EVEN WITH Carl Greene gone, the Philadelphia Housing Authority leadership doesn't seem serious about settling a sexual-harassment complaint brought by former PHA architect Elizabeth Helm or making "real" changes within the agency to protect female employees, said Helm's attorney, John M. Elliott.
Elliott said settlement talks with PHA attorneys yesterday went nowhere and he intends to take Helm's case to federal court.
"I don't think they are dealing with good faith," Elliott said last night. "I think they need the effective therapy of federal judicial scrutiny . . . to implement real reform and clean up the PHA."
Helm's anticipated federal lawsuit is part of a legal avalanche that has beset PHA and Greene since allegations of sexual harassment and misconduct by Greene, then executive director, made headlines in August.
In September, the PHA Board of Commissioners, led by former Mayor John Street, fired Greene, dubbing him "a serial sexual harasser." A board investigation concluded that Greene secretly had settled three sexual-harassment claims against him for $648,000.
Greene has denied the allegations and has sued the board.
Former PHA manager John Tatum yesterday filed the latest federal lawsuit, claiming he was fired after he spoke out against what he characterized as fraud, theft and waste at the agency.
Tatum, who was hired in 1982 as a PHA maintenance aide and promoted to assistant general manager of scattered sites, alleged that Greene finagled service orders to make it appear as if there were fewer outstanding maintenance repairs. Greene did this for "his own personal gain," the lawsuit says.
Greene could earn a 15 percent performance bonus, based in part on reducing the number of maintenance-service orders. Last year, Greene had a base salary of $306,376, and was given a $44,188 bonus.
"Greene consistently hounded the PHA maintenance department to reduce the amount of outstanding service orders," even when the repairs involved hazardous materials, including lead and asbestos, that Tatum and his workers weren't qualified to handle, according to the lawsuit.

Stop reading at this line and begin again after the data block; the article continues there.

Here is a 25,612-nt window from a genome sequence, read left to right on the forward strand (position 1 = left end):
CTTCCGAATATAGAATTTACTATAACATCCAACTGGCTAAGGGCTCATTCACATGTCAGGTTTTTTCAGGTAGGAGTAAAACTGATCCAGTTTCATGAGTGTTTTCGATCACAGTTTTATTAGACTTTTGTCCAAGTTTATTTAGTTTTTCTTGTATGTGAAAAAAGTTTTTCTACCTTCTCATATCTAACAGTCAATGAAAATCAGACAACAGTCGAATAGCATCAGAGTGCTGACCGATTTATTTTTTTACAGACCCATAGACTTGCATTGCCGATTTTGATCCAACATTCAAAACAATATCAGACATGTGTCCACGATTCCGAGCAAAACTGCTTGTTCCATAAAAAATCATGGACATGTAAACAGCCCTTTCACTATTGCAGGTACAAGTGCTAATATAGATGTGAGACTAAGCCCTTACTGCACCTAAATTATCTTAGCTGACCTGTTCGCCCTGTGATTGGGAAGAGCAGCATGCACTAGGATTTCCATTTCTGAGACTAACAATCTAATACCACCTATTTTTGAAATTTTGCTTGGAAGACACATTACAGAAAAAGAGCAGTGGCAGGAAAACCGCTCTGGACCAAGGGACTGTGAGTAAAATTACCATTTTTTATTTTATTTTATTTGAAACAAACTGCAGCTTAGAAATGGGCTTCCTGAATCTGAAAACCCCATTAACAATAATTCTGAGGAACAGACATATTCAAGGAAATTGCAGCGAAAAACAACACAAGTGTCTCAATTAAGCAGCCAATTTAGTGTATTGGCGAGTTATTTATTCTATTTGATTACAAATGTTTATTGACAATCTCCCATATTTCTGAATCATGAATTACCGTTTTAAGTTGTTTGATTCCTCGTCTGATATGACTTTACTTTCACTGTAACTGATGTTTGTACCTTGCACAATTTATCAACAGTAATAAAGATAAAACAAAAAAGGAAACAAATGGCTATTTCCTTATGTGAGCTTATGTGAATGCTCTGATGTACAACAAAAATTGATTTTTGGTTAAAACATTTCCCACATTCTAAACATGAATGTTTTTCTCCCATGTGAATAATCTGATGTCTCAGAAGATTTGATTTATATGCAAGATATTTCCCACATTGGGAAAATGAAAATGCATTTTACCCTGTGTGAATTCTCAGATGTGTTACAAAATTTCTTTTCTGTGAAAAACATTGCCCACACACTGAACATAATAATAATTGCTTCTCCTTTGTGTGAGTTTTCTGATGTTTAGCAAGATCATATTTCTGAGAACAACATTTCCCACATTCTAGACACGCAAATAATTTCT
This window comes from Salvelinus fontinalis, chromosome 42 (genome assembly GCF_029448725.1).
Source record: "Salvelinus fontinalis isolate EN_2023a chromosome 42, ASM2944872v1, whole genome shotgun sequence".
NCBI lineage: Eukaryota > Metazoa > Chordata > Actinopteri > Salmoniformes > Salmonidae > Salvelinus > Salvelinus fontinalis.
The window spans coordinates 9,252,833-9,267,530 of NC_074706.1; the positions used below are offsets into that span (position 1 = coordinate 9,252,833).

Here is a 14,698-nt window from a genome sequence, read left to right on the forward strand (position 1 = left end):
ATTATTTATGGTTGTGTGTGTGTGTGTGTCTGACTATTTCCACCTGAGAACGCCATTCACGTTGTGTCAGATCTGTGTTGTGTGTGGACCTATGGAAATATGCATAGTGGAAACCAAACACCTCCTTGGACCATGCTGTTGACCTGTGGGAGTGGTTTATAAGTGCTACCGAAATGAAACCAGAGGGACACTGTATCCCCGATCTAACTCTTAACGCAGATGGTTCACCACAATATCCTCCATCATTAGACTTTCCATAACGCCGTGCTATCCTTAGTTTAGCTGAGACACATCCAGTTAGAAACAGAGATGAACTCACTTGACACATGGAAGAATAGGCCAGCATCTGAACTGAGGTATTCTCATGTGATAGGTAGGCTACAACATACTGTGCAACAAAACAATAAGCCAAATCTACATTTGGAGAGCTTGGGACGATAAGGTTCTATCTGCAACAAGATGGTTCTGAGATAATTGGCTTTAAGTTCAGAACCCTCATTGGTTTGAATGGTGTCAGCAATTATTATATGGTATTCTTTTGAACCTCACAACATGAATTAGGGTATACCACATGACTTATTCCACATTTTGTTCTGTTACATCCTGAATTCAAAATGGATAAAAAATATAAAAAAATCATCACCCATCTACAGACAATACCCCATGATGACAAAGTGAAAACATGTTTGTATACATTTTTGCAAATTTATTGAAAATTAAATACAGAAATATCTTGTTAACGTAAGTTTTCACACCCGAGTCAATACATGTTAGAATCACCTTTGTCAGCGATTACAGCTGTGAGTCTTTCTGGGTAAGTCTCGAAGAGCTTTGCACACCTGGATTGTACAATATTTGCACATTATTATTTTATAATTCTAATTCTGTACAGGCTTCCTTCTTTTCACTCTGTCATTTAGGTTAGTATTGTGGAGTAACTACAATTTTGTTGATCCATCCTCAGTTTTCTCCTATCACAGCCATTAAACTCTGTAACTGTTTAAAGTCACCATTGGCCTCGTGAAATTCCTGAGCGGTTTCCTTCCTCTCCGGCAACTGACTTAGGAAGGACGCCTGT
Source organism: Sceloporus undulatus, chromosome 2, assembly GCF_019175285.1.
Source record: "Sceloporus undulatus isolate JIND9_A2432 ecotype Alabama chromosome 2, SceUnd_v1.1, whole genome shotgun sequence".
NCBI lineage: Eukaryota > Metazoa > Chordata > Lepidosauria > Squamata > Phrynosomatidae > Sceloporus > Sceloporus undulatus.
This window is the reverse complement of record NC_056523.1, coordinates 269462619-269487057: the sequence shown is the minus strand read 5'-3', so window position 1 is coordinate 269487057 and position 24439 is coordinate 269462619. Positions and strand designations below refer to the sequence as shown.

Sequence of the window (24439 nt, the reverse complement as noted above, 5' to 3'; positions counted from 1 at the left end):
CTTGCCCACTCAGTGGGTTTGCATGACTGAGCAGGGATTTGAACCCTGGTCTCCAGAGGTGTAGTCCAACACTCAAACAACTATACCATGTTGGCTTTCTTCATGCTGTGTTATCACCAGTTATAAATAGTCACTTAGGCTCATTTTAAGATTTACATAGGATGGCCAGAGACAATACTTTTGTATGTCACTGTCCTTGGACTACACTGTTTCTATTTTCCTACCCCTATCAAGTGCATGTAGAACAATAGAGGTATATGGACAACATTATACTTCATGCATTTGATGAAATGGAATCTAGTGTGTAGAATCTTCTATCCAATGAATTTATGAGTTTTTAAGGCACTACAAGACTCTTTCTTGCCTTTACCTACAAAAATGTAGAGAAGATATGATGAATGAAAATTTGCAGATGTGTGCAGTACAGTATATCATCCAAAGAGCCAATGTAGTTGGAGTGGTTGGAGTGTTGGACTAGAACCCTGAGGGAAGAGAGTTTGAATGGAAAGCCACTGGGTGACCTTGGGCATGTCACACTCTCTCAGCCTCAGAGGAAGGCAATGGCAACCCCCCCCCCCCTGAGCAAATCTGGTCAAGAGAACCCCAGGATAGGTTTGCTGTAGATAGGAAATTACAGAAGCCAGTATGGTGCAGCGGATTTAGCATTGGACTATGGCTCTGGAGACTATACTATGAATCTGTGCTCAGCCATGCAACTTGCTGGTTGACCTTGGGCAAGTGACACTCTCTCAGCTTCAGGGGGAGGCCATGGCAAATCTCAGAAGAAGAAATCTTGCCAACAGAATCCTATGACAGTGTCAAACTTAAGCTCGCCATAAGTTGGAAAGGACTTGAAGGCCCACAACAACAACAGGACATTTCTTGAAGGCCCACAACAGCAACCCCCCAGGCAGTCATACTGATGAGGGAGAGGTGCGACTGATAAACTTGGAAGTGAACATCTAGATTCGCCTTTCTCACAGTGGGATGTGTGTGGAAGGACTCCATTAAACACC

PHA fired Tatum in January 2009 for "failure to supervise."
PHA spokeswoman Nichole Tillman declined to comment on Tatum's lawsuit. Greene's attorney, Clifford Haines, could not be reached for comment.
When asked if any resolution came out of yesterday's meeting about Helm's claim, Tillman, through an e-mail to the Daily News, said: "The Pennsylvania Human Relations Commission did have a conciliation hearing today in the Helm matter. The PHA participated in the hearing."
Last week, the PHRC ruled that there was probable cause that Helm was sexually harassed by Greene. In a 35-page report, detailed by the Inquirer in a Dec. 23 article, the commission found that Greene had "engaged in a pattern and practice of sexually harassing conduct" toward female employees.
The report grew out of a complaint that Helm filed in April against Greene with both the PHRC and the U.S. Equal Employment Opportunity Commission.
The PHRC recommended that Helm be reinstated as an interior designer, paid back wages, and reimbursed for legal expenses.
"I think they were certainly willing to do that, but that is not adequate compensation for what she's been through," Elliott said after yesterday's meeting with PHA attorneys.
But for Helm, "it's never been about money," Elliott said.
"She wants to make sure she is the last victim. She wants meaningful reform," he said.
Elliott said that Greene's chief of staff, Shelley James, remains in a top position at PHA, even though she helped cover up sexual-harassment allegations against Greene, according to findings by the PHRC and PHA's board.